Cass Business School at City University London

Actions taken following an energy audit in the Cass Business School at City University London have significantly reduced the building’s energy consumption and resulted in much improved comfort conditions. Cass Business School is one of the university’s newest buildings. Opened in 2003 it contains a 200 seat lecture theatre, classrooms, a resource centre, café, restaurant, and office accommodation. Though designed to accommodate up to 1,750 students and 250 members of staff, these numbers were soon exceeded, reaching 2,804 students plus 290 staff.


In 2007, the university carried out an energy survey in the building to assess performance and highlight areas where improvements could be made to bring down energy consumption and provide better conditions for occupants. This resulted in adjustments being made to the building’s Trend BMS, which had been set to operate the HVAC services from 4:00 am to 10:00pm seven days a week. These times were reduced significantly and, together with changes made to a number of setpoints, led to energy consumption cuts of around 8% for electricity and almost 50% for gas.


However, the adjustments highlighted a number of operational issues that had previously been disguised by the long operating hours and it was decided to bring in Trend Control Systems to undertake an energy audit of the building and its BMS. This was carried out in November 2007.


The building is heated in a number of ways depending on the area. Most heating is provided by tempered air from seven air handling units (AHUs). There are also perimeter heating on each floor and a mixture of wet and electric radiators in the stairwells, lift lobbies and basement corridors. Some classrooms have fan convectors. The main entrance foyer has underfloor heating and cooling.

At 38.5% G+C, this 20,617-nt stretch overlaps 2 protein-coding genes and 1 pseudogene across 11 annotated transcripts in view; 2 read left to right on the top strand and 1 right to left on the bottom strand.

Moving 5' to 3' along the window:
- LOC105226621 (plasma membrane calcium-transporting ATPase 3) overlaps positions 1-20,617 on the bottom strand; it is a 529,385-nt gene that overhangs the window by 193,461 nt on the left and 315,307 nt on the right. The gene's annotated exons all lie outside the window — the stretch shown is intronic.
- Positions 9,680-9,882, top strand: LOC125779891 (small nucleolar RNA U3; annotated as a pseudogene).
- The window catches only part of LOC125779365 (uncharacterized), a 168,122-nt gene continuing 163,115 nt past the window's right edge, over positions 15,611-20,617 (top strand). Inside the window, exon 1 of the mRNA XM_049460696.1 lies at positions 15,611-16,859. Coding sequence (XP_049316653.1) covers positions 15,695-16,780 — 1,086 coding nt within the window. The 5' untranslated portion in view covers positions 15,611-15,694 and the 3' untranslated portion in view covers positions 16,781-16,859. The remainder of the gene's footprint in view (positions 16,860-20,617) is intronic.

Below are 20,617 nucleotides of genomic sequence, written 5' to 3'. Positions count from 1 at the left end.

The low loss header from the boilers feeds five secondary heating circuits, three being constant temperature (CT) and two variable temperature (VT). The CT circuits are for the basement and rooftop AHUs and the domestic hot water service, whilst the VT circuits are for the perimeter heating, radiators and underfloor heating.


The report by Trend recommended various opportunities for energy savings.  It noted that several floors were always too hot and there was constant adjustment of on/off times and setpoints in an attempt to overcome this issue. 


Trend examined the system settings (on/off times and setpoints) and recommended that they be reset to a base setting of standard opening times and 21°C.  Then, if specific areas were revealed as being too hot or cold, further tests should be carried out.


It was also observed that there was no significant ‘dead band’ between heating and cooling. When an AHU operated close to the required supply air setpoint there was significant temperature fluctuation as the heating and cooling cycled on and off.  Trend’s report pointed out that it was not necessary to have close control of supply temperature with this type of system. Its recommended solution was to provide a fairly wide dead band between heating and cooling.